Top 6 Eco-Friendly Superyachts

From built in solar panels to hybrid propulsion systems, we’ve put together a list of our top six eco-friendly superyachts, old and new.

© Royal Huisman + Franco Pace

© Royal Huisman + Franco Pace

Is the superyacht industry going green?

 

With advances in technology and a growing awareness of our impact on the environment, eco-friendly superyachts are becoming more popular than ever. 

 

From built in solar panels to hybrid propulsion systems, we’ve put together a list of our top six eco-friendly superyachts, old and new.

 

 

Black Pearl

Black Pearl superyacht sailing
® Nicholas Canepa

The winner of the Sailing Superyacht of the Year Award for 2019, this impressive yacht is taking big strides in the eco-friendly world. At 106.7 meters (305 feet), Black Pearl, delivered by Oceanco in 2016, is the largest sailing superyacht in the world. Under sail, she is capable of reaching speeds of up to 30 knots, while under motor she cruises at a comfortable 12 knots, with a top speed of 17.5 knots.

 

With the aid of regenerative technologies, Black Pearl is said to be capable of crossing the Atlantic using only 20 litres of fuel. One of these technologies is the yacht’s ability to generate electricity using its propeller. When under sail and generating enough hull speed, the blades on the propeller can be maneuvered into regeneration mode, which is then consumed by the electrical switchboard inside the yacht. In simple terms, the propeller can be used as a turbine to generate electricity.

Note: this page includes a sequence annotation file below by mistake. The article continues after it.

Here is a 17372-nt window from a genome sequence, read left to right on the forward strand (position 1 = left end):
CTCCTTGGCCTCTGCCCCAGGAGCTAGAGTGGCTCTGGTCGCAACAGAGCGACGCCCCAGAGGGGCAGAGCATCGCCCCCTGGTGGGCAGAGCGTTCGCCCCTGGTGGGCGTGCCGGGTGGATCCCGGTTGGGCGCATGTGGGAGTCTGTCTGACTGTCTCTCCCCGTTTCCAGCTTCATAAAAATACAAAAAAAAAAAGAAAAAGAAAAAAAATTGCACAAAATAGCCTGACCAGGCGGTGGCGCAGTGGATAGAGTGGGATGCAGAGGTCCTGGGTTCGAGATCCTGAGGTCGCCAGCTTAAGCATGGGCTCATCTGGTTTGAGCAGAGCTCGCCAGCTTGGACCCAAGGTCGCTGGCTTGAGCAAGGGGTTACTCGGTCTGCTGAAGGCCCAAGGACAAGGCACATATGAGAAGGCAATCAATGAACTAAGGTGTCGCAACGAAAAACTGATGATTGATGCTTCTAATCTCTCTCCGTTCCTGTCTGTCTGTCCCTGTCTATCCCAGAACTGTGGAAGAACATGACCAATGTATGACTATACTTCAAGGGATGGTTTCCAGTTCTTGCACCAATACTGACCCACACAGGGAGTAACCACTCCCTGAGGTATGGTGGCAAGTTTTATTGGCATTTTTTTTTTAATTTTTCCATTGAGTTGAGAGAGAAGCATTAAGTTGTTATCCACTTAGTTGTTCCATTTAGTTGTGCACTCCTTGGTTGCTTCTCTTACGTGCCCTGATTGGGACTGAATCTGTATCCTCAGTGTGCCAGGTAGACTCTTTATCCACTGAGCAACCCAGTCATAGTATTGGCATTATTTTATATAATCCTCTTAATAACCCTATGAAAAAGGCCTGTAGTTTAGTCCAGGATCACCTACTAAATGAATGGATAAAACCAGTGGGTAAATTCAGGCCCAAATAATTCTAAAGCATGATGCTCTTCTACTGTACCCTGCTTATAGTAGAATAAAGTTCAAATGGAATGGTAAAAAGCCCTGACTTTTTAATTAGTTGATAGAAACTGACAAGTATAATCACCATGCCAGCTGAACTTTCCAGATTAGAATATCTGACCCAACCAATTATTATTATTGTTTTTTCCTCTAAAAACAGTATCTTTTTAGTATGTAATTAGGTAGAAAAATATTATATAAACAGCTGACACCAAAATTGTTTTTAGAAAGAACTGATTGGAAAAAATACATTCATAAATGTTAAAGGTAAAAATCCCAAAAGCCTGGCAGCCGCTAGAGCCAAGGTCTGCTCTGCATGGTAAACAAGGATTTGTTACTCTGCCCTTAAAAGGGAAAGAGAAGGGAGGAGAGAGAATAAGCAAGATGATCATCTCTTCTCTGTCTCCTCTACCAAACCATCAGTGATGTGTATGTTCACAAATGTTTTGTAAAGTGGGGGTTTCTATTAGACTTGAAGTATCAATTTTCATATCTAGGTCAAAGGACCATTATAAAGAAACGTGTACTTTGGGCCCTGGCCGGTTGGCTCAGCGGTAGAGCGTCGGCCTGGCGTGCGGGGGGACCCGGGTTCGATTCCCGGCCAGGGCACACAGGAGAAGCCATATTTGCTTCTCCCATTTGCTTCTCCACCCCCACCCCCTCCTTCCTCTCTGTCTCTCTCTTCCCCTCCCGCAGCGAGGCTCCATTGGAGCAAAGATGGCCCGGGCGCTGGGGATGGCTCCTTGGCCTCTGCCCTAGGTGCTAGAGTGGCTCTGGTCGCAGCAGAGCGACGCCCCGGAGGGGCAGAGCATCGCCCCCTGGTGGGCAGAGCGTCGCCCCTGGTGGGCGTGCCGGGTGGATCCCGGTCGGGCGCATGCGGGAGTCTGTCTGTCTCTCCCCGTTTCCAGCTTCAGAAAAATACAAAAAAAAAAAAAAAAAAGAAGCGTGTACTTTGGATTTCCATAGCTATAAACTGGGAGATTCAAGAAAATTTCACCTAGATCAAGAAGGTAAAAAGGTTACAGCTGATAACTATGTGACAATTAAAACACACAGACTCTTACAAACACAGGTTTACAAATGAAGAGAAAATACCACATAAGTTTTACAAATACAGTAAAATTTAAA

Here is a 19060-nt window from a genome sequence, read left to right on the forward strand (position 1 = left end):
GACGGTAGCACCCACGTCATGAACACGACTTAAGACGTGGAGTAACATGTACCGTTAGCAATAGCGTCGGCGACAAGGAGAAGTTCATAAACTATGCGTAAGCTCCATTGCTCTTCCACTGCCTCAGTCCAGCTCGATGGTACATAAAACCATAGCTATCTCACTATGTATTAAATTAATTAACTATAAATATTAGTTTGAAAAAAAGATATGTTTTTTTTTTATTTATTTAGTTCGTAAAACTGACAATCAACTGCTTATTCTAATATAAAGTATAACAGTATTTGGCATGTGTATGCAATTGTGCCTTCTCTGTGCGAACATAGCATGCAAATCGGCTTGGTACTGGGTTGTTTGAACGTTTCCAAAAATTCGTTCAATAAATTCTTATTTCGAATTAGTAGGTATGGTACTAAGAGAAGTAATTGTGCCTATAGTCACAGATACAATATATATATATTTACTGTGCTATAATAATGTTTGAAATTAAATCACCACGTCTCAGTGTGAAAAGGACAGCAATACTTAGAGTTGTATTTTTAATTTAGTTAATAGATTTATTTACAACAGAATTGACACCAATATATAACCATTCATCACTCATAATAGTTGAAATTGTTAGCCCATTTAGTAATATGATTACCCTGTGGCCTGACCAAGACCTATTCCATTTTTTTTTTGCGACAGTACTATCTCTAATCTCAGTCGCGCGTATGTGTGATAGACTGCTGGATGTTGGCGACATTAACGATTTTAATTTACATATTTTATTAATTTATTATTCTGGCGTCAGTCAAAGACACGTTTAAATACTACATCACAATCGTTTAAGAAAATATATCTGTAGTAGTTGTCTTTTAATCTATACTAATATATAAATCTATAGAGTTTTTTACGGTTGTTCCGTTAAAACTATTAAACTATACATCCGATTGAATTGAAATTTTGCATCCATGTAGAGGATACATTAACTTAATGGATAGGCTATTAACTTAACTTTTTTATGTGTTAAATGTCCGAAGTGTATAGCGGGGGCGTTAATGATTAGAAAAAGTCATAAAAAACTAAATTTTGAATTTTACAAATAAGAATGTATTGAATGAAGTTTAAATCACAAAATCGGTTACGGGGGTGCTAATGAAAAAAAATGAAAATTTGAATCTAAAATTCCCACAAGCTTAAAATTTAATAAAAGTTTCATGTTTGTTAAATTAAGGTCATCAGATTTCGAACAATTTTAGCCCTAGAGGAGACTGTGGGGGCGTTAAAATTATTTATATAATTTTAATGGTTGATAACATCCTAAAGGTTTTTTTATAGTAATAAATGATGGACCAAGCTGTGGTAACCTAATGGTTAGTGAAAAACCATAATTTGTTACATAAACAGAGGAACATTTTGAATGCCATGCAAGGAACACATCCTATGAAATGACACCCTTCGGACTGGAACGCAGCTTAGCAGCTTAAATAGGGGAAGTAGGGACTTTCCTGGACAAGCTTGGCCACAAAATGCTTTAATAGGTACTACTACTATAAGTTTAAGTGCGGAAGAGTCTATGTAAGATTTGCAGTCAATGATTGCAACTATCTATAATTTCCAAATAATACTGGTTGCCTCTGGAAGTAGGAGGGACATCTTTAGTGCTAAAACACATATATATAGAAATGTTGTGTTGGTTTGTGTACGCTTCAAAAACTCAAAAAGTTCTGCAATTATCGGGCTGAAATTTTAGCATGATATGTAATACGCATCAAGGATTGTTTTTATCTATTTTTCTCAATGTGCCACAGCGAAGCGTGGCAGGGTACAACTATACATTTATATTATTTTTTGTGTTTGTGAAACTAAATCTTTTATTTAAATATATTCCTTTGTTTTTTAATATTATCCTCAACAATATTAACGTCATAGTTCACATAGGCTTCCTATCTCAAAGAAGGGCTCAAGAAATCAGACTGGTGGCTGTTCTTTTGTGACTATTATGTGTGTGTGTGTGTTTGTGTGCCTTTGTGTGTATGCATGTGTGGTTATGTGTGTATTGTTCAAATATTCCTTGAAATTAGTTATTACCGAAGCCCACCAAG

The other significant power source is the solar panels built into the fabric of the 2900 square meter sails, allowing the superyacht to generate electricity while sailing. Black Pearl can also store any of this unused energy using large scale batteries and heat capture technologies.

 

It’s no mystery as to why this incredible superyacht won the Sailing Superyacht of the Year Award for 2019. 

 

Savannah

Savannah superyacht docked in port
Photo: Frans Berkelaar / CC BY-ND 2.0

Built in 2015, Savannah was the first eco-friendly yacht built by Feadship. She made waves in the marine industry, winning the Holistic Design Award at the Showboats Design Awards in 2016, as well as Motor Yacht of the Year at the 2016 World Superyacht Awards.

 

The 83.5 meter (273 feet) motor yacht features a hybrid propulsion system, combining the use of a main diesel engine with three gensets, batteries, a variable pitch propeller and an azimuting thruster, as well as a hull shape designed with efficiency in mind. The hybrid propulsion system and hull design have resulted in reduced emissions and around 30 per cent fuel savings, while she is still capable of cruising at a considerable 14 knots.

 

Safira

Profile shot of superyacht Safira
Photo: Courtesy of Camper & Nicholsons International

Built by Newcastle Marine in 2013, “green” went into every aspect of Safira. The 39.3-meter global explorer yacht is propelled by Azipod drives which typically see 18% better fuel efficiency and her two Caterpillar C32 ACERT engines can run on a mix of bio diesel and diesel, allowing her to reach a top speed of 13 knots and cruise comfortably at 11 knots, all the while burning less fuel.